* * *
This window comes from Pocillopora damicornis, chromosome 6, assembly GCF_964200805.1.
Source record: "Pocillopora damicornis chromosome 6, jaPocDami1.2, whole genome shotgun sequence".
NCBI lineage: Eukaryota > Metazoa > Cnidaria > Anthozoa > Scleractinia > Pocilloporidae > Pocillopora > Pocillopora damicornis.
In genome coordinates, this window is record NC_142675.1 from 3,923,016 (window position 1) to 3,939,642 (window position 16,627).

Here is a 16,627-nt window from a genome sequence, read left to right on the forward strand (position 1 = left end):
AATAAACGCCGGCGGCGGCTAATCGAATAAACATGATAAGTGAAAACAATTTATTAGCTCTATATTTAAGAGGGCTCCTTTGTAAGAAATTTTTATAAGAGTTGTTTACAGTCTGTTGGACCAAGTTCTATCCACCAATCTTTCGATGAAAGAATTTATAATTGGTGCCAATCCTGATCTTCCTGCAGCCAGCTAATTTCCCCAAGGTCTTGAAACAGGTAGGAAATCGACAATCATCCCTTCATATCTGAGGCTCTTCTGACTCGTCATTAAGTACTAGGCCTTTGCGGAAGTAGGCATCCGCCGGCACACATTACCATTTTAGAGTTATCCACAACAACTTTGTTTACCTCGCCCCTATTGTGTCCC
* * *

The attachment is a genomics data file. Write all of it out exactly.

This window comes from Pocillopora damicornis, chromosome 6, assembly GCF_964200805.1.
Source record: "Pocillopora damicornis chromosome 6, jaPocDami1.2, whole genome shotgun sequence".
NCBI lineage: Eukaryota > Metazoa > Cnidaria > Anthozoa > Scleractinia > Pocilloporidae > Pocillopora > Pocillopora damicornis.
In genome coordinates, this window is record NC_142675.1 from 3,923,016 (window position 1) to 3,939,642 (window position 16,627).

Here is a 16,627-nt window from a genome sequence, read left to right on the forward strand (position 1 = left end):
AATAAACGCCGGCGGCGGCTAATCGAATAAACATGATAAGTGAAAACAATTTATTAGCTCTATATTTAAGAGGGCTCCTTTGTAAGAAATTTTTATAAGAGTTGTTTACAGTCTGTTGGACCAAGTTCTATCCACCAATCTTTCGATGAAAGAATTTATAATTGGTGCCAATCCTGATCTTCCTGCAGCCAGCTAATTTCCCCAAGGTCTTGAAACAGGTAGGAAATCGACAATCATCCCTTCATATCTGAGGCTCTTCTGACTCGTCATTAAGTACTAGGCCTTTGCGGAAGTAGGCATCCGCCGGCACACATTACCATTTTAGAGTTATCCACAACAACTTTGTTTACCTCGCCCCTATTGTGTCCC